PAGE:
Walking long distances can take a lot of energy. Imagine being able to apply that energy to your personal electronics.
University of Wisconsin-Madison researchers are in the works process of developing a shoe-based power harnessing device that would capture the kinetic energy generated from walking and running. With funding from the National Science Foundation Small Business Innovation Research fund, researchers Tom Krupenkin and J. Ashley Taylor hope to make the emerging technology a reality.
"Humans, generally speaking, are very powerful energy-producing machines," Krupenkin explained in a Nature Communications report. "While sprinting, a person can produce as much as a kilowatt of power."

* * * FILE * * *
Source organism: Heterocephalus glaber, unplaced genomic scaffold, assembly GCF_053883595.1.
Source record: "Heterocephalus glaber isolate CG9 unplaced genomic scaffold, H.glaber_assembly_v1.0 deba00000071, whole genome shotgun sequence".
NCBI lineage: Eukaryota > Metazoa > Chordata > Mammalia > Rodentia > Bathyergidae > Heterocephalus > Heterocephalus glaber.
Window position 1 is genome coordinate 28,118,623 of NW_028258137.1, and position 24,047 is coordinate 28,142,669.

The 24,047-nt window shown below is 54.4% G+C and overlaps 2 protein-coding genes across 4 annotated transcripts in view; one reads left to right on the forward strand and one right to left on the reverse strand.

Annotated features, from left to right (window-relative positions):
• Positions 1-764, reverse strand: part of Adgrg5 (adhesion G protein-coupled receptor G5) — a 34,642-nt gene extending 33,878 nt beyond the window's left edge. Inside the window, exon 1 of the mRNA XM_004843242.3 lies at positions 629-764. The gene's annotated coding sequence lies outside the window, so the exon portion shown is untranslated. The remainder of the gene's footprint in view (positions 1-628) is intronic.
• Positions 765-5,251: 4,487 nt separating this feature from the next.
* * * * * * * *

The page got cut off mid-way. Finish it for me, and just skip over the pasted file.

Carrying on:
The scientists described the process as "reverse electrowetting." The only fuel necessary is movement (and the food and water keeping the person moving), and the technology may be practically applied in two different ways.
Energy could be directly transmitted into the devices from a specially designed shoe, and would power smartphones, laptops, mobile phone accessories and other electronics. Another possible direction the developers may take is turning the harnessed energy into a Wi-Fi hot spot, which mobile devices could then tap into, greatly reducing battery dependence for many phone functions such as internet use, web-based apps and GPS functions.
Perhaps the development of human-based power will also be a healthy development – a quick run may eventually be the cheapest way to power personal electronics.